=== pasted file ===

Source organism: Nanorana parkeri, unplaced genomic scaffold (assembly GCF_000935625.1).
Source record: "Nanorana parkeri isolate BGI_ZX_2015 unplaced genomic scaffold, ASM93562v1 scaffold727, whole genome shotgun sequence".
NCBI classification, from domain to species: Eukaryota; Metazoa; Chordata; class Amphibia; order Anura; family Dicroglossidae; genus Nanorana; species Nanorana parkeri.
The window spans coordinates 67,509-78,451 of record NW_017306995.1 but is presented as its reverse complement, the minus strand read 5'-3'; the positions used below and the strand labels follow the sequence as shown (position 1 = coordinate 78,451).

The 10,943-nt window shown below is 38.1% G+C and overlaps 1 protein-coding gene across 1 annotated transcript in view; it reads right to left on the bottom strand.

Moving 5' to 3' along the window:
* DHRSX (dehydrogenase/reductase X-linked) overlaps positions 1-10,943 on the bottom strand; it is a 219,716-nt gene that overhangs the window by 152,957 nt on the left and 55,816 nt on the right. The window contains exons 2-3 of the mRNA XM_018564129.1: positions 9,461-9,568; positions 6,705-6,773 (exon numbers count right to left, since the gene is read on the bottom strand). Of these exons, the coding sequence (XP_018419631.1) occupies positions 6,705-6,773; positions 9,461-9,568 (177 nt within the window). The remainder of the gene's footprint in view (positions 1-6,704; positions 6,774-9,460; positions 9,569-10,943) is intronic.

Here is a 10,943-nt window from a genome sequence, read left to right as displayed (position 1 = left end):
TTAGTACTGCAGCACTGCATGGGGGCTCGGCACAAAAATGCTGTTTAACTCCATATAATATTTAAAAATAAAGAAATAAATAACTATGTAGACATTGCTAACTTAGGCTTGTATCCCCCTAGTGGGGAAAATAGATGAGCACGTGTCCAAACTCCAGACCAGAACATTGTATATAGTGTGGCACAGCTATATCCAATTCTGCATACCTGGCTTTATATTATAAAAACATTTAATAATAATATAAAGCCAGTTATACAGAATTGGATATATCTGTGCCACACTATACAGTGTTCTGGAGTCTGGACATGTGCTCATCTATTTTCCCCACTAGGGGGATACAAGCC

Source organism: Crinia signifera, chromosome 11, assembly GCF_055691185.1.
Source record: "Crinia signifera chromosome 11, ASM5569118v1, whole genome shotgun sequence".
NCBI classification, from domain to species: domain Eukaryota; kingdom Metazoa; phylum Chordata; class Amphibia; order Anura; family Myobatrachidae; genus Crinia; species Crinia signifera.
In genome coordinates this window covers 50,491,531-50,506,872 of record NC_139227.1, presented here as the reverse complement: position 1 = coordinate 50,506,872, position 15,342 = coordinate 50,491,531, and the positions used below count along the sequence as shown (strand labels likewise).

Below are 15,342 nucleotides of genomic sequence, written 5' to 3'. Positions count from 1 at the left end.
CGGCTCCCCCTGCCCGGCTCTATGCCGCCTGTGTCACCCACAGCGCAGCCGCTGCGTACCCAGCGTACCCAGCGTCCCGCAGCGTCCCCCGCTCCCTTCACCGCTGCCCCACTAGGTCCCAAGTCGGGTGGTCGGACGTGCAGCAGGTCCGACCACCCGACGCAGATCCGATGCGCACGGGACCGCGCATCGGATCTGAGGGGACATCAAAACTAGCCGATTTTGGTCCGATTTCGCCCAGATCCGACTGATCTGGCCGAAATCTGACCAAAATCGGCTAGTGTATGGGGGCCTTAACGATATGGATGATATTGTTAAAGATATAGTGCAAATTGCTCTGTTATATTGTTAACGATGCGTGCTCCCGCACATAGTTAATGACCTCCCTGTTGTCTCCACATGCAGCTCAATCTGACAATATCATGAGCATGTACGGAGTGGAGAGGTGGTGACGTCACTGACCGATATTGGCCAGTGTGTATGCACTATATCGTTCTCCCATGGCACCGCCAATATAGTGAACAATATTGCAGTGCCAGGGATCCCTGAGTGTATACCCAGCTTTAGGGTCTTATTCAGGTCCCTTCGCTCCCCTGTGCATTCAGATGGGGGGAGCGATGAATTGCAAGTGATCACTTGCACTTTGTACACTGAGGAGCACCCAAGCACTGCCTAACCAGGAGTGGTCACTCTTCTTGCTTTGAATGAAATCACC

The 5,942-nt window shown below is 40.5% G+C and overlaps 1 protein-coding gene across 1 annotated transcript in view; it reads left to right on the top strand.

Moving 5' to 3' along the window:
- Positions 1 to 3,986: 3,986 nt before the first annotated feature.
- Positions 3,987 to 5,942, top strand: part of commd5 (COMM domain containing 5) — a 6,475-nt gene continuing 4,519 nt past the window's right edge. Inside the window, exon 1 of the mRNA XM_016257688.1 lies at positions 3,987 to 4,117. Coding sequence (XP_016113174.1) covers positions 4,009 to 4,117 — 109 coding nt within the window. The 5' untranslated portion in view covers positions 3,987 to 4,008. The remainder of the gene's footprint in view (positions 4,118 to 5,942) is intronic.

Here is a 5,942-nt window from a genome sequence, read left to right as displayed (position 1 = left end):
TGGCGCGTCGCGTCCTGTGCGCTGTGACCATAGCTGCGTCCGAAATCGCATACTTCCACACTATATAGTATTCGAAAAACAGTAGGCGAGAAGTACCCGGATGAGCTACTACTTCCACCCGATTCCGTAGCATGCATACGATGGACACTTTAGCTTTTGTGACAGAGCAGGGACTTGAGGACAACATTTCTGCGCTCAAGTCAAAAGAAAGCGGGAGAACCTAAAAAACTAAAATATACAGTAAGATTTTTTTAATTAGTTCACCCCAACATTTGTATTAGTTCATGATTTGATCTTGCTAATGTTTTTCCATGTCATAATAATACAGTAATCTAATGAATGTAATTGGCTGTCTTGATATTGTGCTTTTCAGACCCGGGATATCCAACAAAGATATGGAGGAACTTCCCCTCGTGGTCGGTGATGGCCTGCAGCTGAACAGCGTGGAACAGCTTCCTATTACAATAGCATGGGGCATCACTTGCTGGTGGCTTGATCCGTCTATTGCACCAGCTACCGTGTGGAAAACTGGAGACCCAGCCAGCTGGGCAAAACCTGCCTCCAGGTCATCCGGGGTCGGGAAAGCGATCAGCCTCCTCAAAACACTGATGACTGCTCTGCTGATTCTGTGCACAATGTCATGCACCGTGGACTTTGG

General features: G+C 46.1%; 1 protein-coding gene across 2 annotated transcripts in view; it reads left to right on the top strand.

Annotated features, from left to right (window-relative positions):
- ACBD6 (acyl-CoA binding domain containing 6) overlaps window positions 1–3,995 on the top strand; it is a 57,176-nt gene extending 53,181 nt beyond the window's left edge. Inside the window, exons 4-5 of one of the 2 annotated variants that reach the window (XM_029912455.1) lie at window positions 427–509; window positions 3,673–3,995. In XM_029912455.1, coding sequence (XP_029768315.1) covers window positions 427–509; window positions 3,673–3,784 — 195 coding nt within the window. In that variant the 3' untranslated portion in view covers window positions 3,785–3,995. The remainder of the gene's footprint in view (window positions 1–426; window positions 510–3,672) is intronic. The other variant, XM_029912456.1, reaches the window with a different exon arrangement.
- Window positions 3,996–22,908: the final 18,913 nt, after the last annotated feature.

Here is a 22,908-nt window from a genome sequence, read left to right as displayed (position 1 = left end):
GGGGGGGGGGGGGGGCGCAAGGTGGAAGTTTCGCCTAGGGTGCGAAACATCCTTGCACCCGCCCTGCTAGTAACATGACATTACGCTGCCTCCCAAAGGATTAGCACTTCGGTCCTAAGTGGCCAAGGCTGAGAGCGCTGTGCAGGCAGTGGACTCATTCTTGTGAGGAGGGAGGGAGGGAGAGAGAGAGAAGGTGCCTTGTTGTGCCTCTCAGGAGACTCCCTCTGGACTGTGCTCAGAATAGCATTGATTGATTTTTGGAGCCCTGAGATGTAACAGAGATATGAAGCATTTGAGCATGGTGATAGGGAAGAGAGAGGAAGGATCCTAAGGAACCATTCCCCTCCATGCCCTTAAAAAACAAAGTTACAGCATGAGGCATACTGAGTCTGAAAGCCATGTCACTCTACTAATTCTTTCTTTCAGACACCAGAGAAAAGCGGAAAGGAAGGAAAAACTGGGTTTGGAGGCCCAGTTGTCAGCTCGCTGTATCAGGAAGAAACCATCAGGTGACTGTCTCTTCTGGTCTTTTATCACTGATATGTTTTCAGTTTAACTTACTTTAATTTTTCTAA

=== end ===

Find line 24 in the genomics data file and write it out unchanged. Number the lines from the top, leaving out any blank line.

- ACBD6 (acyl-CoA binding domain containing 6) overlaps window positions 1–3,995 on the top strand; it is a 57,176-nt gene extending 53,181 nt beyond the window's left edge. Inside the window, exons 4-5 of one of the 2 annotated variants that reach the window (XM_029912455.1) lie at window positions 427–509; window positions 3,673–3,995. In XM_029912455.1, coding sequence (XP_029768315.1) covers window positions 427–509; window positions 3,673–3,784 — 195 coding nt within the window. In that variant the 3' untranslated portion in view covers window positions 3,785–3,995. The remainder of the gene's footprint in view (window positions 1–426; window positions 510–3,672) is intronic. The other variant, XM_029912456.1, reaches the window with a different exon arrangement.